Among the many challenges facing the nation during large-scale emergencies is the performance of U.S. wired and wireless communications networks. As evidenced by the Northeast region’s experience during historic Superstorm Sandy, the widespread disruption and even failure of critical communications functions when disaster strikes can put citizens in danger, impede emergency efforts, and slow the recovery.
On Feb. 5, 2013, Stevens Institute of Technology hosted a field hearing organized by the Federal Communications Commission (FCC) designed to examine challenges to the nation’s communications networks during natural disasters and in other times of crisis.
“At Stevens, our university mission is to contribute solutions to serious global problems through technology-centric research and education,” said Stevens Provost George Korfiatis. “It is therefore our honor to contribute to this critical dialogue about national communication and connectivity issues exposed by Superstorm Sandy.”
The hearing at Stevens – whose hometown of Hoboken was hit particularly hard by Superstorm Sandy – included two expert panels featuring academic scientists, wireless providers, public officials, emergency personnel and media business leaders. These experts assessed the current resilience of U.S. communications networks and offered recommendations to improve them in the future, focusing on the unique challenges faced by communications service providers, state and local officials, first responders and consumers before, during and after Superstorm Sandy.
“Protecting the national communications infrastructure will safeguard citizens, aid emergency response and speed disaster recovery,” said Stevens CIO David Dodd, one of the panelists. “This hearing uncovered innovative ideas to strengthen and improve network resiliency in the face of another crisis.”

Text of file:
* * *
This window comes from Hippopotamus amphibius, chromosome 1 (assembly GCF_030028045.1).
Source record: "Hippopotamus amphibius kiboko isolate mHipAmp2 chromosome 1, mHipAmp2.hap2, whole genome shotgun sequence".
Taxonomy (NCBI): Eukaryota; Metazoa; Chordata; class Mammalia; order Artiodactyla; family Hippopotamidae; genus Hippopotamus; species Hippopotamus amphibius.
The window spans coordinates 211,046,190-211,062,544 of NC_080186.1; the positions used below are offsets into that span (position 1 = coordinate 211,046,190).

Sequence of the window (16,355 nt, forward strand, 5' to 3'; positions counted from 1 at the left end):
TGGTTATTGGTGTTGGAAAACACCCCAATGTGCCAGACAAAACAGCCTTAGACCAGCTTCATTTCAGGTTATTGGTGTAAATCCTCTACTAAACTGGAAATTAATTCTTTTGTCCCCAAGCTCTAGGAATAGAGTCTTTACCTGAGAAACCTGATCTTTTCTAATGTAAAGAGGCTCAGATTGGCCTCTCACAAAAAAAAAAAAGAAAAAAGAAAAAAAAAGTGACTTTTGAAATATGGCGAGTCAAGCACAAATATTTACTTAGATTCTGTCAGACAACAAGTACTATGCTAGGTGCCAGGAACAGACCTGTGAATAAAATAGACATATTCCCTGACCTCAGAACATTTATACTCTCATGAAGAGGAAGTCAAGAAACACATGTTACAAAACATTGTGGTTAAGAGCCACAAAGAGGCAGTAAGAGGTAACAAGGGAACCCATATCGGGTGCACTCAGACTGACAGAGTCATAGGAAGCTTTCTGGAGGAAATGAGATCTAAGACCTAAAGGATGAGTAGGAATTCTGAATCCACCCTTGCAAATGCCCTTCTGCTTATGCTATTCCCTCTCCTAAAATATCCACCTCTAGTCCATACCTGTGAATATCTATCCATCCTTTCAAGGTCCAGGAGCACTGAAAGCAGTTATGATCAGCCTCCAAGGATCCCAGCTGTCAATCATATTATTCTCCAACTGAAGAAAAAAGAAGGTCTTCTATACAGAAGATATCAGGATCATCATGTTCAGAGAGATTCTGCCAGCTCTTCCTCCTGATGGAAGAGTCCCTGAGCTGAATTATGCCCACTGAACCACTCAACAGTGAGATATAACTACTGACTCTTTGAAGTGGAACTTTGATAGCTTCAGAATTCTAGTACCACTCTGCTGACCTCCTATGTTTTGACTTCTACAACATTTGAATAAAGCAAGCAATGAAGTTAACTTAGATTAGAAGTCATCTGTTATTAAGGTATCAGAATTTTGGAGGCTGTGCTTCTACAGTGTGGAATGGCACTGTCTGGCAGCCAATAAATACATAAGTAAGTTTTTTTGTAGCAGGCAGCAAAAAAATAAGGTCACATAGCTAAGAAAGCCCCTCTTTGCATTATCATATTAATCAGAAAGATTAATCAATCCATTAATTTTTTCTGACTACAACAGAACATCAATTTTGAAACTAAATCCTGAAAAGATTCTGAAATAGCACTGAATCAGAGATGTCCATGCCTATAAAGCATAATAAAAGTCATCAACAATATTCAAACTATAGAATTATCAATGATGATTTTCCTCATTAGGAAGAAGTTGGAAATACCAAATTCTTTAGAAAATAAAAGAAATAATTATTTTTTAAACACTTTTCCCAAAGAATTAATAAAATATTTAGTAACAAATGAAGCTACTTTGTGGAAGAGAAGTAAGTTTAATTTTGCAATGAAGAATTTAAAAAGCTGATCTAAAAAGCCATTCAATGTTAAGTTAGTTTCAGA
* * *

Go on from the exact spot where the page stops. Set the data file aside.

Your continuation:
One panel focused on “Communicating in Times of Emergency.” Moderated by FCC Chief of Public Safety David Turetsky, the panelists included: Chuck Bell, Program Director for Consumers Union; Dave Davis, President and GM of WABC-TV; John Hogan, CEO of Clear Channel radio; Emily Rahimi, Manager of Social Media for the FDNY; and Nigel Snoad, Product Manager for Google Crisis Response.
Hogan and Davis discussed the media’s role in notifying the public about weather alerts, emergency preparedness, where to go for help, and other critical public service announcements. Both Clear Channel radio and WABC-TV activated emergency plans prior to the storm, tested primary and backup systems, ensured they had adequate fuel for generators if regular power sources were lost, and adjusted programming to focus almost exclusively on crucial storm-related news before, during and after Sandy. Both networks also used digital platforms and social media to communicate in real time to listeners and viewers.
“The challenge was two-fold: to prepare ourselves and to prepare our viewers,” Davis said.
Snoad and Rahimi focused on the role of the digital and online world in emergencies.
According to Snoad, Google’s suite of disaster relief products – including public alerts, crisis maps and adaptive search results – greatly aided the public when Sandy hit. For example, Google partnered with the National Weather Service and other agencies to provide official and accurate alerting information during relevant Google searches, as well as point people who searched for certain key terms to the most relevant resources available.
“People come to Google to find information during crisis,” Snoad said. “We see incredible peaks in queries about particular themes, such as, ‘Where is gas available?”
Rahimi personally disseminated calls for emergency help that came to the FDNY through Twitter to appropriate dispatchers during the storm. She said social media was a critical tool in providing information to people who lost all other methods of communication and to quickly stop the spread of false rumors online that could cause panic.